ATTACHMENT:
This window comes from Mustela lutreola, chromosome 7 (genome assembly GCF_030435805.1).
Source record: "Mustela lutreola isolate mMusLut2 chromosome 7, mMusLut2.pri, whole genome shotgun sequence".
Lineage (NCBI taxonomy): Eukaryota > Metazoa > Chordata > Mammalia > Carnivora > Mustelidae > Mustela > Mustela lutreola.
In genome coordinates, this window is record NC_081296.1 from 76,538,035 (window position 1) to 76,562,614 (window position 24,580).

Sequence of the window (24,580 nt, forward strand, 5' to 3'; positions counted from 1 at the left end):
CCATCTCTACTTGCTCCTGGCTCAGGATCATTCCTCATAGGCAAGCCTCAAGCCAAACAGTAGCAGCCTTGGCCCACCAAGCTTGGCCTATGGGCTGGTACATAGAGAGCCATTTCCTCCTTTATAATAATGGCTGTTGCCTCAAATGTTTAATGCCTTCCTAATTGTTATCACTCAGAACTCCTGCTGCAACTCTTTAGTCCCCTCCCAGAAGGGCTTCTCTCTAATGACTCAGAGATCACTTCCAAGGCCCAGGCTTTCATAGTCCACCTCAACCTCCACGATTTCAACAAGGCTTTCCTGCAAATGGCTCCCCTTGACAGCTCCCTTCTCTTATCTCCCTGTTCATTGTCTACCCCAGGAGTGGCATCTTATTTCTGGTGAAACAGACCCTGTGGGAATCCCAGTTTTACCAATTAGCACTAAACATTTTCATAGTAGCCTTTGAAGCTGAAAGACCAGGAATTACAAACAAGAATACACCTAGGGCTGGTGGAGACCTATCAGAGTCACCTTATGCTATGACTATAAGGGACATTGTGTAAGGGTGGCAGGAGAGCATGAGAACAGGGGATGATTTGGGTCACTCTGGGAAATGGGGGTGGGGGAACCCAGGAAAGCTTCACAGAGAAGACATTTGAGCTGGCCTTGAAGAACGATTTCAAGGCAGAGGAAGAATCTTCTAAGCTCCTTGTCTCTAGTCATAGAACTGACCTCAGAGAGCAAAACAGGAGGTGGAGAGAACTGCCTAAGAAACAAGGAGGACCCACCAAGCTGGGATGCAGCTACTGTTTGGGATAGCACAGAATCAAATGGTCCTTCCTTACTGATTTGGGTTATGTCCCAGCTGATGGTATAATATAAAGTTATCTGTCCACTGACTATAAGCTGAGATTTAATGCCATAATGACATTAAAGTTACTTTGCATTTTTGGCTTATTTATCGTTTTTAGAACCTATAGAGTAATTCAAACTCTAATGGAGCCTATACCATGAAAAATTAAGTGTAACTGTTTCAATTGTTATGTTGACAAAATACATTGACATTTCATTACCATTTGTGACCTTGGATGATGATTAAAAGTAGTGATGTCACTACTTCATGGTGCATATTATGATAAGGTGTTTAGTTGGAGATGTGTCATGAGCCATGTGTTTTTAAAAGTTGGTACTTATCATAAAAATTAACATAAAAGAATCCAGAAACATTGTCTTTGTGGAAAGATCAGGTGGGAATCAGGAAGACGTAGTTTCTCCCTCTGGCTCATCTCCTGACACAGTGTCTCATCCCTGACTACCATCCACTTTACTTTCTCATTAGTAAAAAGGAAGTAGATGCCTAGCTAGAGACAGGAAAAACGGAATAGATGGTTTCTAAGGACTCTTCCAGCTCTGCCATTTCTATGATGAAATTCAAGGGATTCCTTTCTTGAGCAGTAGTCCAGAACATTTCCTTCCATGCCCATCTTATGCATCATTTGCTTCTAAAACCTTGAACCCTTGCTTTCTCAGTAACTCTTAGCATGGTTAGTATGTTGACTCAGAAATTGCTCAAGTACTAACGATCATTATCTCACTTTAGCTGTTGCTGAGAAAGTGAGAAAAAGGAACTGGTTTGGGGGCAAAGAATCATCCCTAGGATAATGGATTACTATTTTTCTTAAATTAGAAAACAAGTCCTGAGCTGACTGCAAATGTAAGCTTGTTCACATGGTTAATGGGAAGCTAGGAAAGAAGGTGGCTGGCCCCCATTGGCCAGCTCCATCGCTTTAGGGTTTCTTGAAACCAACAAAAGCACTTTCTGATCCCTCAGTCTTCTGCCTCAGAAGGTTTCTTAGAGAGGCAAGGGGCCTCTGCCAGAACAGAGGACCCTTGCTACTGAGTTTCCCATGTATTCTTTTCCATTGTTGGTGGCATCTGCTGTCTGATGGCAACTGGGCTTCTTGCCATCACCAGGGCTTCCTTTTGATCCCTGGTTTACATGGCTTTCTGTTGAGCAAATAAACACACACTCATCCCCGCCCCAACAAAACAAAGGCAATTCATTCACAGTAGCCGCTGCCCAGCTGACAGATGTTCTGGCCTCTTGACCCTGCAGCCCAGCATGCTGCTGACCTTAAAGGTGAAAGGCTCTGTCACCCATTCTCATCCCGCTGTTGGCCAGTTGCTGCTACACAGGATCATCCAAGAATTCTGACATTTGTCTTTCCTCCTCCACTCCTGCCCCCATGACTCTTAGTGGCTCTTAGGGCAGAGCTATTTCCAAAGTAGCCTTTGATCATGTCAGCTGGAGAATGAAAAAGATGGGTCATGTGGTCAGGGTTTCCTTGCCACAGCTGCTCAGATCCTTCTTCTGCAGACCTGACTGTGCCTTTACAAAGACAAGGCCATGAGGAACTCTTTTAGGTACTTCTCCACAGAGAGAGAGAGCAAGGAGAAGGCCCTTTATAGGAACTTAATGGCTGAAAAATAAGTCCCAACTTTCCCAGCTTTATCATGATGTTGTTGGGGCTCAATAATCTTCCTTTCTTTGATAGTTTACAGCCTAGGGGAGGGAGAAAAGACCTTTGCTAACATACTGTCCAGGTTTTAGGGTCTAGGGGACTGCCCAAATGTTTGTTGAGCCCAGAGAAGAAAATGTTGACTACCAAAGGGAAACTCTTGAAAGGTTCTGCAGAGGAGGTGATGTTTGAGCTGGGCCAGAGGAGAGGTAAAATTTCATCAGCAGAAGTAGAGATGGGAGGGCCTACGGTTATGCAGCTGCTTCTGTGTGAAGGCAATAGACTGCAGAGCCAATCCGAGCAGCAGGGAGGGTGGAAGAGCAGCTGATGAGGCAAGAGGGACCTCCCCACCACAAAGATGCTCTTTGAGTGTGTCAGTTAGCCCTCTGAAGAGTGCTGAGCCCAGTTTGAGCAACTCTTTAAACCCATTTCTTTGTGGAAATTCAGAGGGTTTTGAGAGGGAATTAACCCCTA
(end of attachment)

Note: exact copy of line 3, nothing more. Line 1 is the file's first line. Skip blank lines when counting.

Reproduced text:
Lineage (NCBI taxonomy): Eukaryota > Metazoa > Chordata > Mammalia > Carnivora > Mustelidae > Mustela > Mustela lutreola.